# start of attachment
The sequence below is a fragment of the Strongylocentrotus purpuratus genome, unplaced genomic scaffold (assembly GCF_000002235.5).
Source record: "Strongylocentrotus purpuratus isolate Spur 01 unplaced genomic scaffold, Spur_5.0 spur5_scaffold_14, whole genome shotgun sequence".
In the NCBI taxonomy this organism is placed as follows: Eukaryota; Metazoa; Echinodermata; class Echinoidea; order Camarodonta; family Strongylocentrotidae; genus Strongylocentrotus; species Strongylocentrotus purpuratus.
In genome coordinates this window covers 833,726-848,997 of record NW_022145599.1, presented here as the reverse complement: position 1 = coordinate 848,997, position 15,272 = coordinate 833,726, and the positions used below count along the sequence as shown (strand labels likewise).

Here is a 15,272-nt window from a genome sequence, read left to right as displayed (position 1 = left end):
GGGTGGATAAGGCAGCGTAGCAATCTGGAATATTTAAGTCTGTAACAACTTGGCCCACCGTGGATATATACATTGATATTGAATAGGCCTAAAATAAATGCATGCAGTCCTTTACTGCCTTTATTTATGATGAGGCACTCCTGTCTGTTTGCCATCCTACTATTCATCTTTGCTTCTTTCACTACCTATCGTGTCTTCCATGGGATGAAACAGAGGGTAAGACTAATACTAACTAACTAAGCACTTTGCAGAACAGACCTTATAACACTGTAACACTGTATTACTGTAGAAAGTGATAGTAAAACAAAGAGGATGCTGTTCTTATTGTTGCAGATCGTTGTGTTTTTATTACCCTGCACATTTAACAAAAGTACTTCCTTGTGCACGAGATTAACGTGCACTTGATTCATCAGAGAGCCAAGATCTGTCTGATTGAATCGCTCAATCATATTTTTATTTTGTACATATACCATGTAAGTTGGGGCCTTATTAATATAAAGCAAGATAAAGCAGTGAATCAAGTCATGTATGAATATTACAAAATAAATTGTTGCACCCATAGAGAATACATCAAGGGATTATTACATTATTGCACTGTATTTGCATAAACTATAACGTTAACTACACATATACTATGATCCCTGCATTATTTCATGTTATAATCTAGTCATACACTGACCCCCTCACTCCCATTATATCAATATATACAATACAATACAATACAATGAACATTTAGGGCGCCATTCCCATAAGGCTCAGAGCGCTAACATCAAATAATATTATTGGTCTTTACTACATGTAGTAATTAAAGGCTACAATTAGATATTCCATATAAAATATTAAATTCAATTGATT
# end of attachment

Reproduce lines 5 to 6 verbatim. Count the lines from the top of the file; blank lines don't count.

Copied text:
Here is a 15,272-nt window from a genome sequence, read left to right as displayed (position 1 = left end):
GGGTGGATAAGGCAGCGTAGCAATCTGGAATATTTAAGTCTGTAACAACTTGGCCCACCGTGGATATATACATTGATATTGAATAGGCCTAAAATAAATGCATGCAGTCCTTTACTGCCTTTATTTATGATGAGGCACTCCTGTCTGTTTGCCATCCTACTATTCATCTTTGCTTCTTTCACTACCTATCGTGTCTTCCATGGGATGAAACAGAGGGTAAGACTAATACTAACTAACTAAGCACTTTGCAGAACAGACCTTATAACACTGTAACACTGTATTACTGTAGAAAGTGATAGTAAAACAAAGAGGATGCTGTTCTTATTGTTGCAGATCGTTGTGTTTTTATTACCCTGCACATTTAACAAAAGTACTTCCTTGTGCACGAGATTAACGTGCACTTGATTCATCAGAGAGCCAAGATCTGTCTGATTGAATCGCTCAATCATATTTTTATTTTGTACATATACCATGTAAGTTGGGGCCTTATTAATATAAAGCAAGATAAAGCAGTGAATCAAGTCATGTATGAATATTACAAAATAAATTGTTGCACCCATAGAGAATACATCAAGGGATTATTACATTATTGCACTGTATTTGCATAAACTATAACGTTAACTACACATATACTATGATCCCTGCATTATTTCATGTTATAATCTAGTCATACACTGACCCCCTCACTCCCATTATATCAATATATACAATACAATACAATACAATGAACATTTAGGGCGCCATTCCCATAAGGCTCAGAGCGCTAACATCAAATAATATTATTGGTCTTTACTACATGTAGTAATTAAAGGCTACAATTAGATATTCCATATAAAATATTAAATTCAATTGATT